Seoul Halloween tragedy: Here is some advice that could save your life in a crowd crush

By Charlie Sawyer

Published Oct 31, 2022 at 12:53 PM

Reading time: 4 minutes

On 29 October 2022, a reported 153 people were killed during a fatal crowd crush in Itaewon, a district in Seoul, South Korea. Tens of thousands of young people had flocked to the popular nightlife area in order to celebrate Halloween mask-free after three gruelling years of COVID-19 pandemic restrictions. Now, only a few days after the tragedy, many are reflecting on the deadly nature of crowd crushes—and considering the most effective ways to survive if confronted with a dangerous crowd.

What happened in Itaewon?

According to The Guardian, the crush occurred at approximately 10.20pm after crowds surged into a steep and narrow alleyway. Almost instantly, many began to push from the back, others lost their footing, and consequently, a domino effect led to dozens of individuals dying from compressional asphyxia—a condition that occurs when respiration is restricted due to external pressure on the body.

South Korea’s leader, President Yoon Suk-yeol, has pledged that authorities will conduct a thorough investigation into the cause of the incident and will subsequently implement necessary changes which should prevent a disaster such as this from happening again.

Not an isolated incident

Unfortunately, these kinds of public tragedies have become far too recognisable. In 2021, ten people died—eight on the night and two later in hospital—from a crowd crush during Travis Scott’s Astroworld Festival. In this particular occasion, Scott was heavily criticised for refusing to act sooner after it was made clear that members of the audience were being compressed and trampled—a dark night which forced many performers to reevaluate the need for greater crowd control and security.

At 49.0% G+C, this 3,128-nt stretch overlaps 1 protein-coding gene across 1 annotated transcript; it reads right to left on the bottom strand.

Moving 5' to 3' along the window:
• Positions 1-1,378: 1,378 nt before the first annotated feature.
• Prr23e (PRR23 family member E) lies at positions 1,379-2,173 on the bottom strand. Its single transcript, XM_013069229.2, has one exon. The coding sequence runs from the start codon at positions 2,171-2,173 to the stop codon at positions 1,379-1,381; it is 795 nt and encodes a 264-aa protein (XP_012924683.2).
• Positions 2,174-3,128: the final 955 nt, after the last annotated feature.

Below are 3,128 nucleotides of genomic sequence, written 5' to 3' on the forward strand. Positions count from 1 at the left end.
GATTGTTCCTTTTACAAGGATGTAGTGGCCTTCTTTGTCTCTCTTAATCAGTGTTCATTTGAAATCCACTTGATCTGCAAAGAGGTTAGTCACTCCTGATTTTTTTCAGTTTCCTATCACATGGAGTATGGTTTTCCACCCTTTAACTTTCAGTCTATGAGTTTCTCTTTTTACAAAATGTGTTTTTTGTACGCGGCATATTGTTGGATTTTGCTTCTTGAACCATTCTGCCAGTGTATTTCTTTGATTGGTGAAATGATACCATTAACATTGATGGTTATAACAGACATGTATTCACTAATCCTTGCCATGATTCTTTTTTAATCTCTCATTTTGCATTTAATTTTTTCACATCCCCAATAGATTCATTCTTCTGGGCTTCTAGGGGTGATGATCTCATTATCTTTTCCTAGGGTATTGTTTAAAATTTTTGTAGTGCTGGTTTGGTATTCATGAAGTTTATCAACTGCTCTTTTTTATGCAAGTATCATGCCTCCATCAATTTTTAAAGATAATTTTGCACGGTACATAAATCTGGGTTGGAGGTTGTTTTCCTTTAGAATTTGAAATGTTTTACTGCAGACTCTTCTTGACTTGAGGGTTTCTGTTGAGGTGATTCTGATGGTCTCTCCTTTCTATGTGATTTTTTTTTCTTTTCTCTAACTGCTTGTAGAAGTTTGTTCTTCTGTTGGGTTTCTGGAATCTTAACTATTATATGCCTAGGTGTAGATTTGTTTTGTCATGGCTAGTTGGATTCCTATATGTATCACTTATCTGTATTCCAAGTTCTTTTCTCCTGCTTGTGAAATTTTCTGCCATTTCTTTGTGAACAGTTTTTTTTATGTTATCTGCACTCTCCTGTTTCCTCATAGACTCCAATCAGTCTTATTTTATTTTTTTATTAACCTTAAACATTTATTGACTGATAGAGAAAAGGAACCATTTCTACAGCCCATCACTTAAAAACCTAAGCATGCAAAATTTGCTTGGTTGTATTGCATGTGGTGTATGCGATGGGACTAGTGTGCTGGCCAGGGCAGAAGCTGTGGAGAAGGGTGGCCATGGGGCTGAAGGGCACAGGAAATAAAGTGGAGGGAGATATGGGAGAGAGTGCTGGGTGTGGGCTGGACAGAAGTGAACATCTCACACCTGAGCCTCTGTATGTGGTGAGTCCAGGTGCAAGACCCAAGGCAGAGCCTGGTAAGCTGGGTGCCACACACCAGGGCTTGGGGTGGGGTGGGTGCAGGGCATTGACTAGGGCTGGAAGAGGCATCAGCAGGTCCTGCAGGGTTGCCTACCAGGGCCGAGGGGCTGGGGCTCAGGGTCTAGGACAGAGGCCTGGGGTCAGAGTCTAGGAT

On 1 October 2022, another fatal crowd disaster occurred in an Indonesian football stadium, claiming 125 lives. In this instance, a pitch invasion turned overtly sinister after riot police officers fired tear gas at the crowd—ultimately resulting in a devastating stampede.

Following the tragedy in Seoul, The Washington Post spoke with G. Keith Still, crowd safety expert and visiting professor of crowd science at the University of Suffolk in the UK. Still explained that “crowd surges can be triggered by many tight situations, for example, when people push others or if someone trips. But the events are not usually caused by people in distress or pushing to get out of a crowd. Those reactions typically come after the crowd starts collapsing.”

He continued: “People don’t die because they panicked. They panic because they’re dying. So what happens is, as bodies fall over, as people fall on top of each other, people struggle to get up and you end up with arms and legs getting twisted together.”

Some individuals have also utilised TikTok as a way in which to provide crucial information surrounding these events—and one video in particular stands out as a source of information everyone should listen to.

Creator @sietethe7 posted a video on 31 October, a few days after the Seoul disaster, detailing some of the most important factors to consider when confronted with a crowd crush:


Knowledge saves lives #itaewon

♬ original sound - Siete💫

What’s the difference between a stampede and a crowd crush?

One of the most notable aspects of Siete’s video is the way in which they describe the difference between a stampede and a crowd crush. News outlets have historically used these terms interchangeably, thereby potentially confusing readers and spreading misinformation in regards to prevention methods.

Siete explained: “To call a crowd crush a stampede is not entirely accurate because, in a stampede, people are able to run or move but in a true crowd crush you are unable to do either of those things.”

“This is because highly-dense crowds become fluid in nature. Think of the feelings you get when you are in the ocean and the waves are pushing you around—when this happens, people completely lose control of their bodies and are forced to go in whatever direction the crowd is forcing them into,” the creator continued.

How to identify if the crowd you are in is becoming dangerous